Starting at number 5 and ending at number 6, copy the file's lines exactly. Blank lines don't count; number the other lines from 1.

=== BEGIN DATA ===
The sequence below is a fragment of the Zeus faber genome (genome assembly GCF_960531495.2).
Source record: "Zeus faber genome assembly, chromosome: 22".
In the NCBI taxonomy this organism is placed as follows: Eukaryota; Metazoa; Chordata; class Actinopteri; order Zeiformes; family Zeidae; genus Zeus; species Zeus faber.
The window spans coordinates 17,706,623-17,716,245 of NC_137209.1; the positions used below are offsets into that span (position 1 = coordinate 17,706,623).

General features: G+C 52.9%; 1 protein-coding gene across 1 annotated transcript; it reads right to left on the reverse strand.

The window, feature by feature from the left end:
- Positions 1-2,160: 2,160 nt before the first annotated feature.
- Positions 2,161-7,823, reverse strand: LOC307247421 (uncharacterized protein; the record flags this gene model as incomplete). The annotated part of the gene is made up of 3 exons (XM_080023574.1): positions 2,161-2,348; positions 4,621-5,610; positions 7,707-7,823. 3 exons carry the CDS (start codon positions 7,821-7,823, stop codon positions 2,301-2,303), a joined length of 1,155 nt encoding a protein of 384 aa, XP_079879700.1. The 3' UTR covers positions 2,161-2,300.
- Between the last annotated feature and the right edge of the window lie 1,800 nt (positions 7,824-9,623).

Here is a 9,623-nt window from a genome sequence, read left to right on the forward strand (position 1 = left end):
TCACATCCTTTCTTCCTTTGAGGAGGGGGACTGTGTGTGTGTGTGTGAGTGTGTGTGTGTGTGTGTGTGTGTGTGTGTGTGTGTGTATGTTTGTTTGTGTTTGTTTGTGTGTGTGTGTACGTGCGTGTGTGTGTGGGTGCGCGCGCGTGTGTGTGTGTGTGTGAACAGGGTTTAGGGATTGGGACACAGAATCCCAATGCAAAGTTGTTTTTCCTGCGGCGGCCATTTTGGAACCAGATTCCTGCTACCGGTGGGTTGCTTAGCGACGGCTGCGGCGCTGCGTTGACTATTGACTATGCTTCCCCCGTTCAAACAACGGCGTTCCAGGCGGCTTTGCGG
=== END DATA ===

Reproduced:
General features: G+C 52.9%; 1 protein-coding gene across 1 annotated transcript; it reads right to left on the reverse strand.

The window, feature by feature from the left end: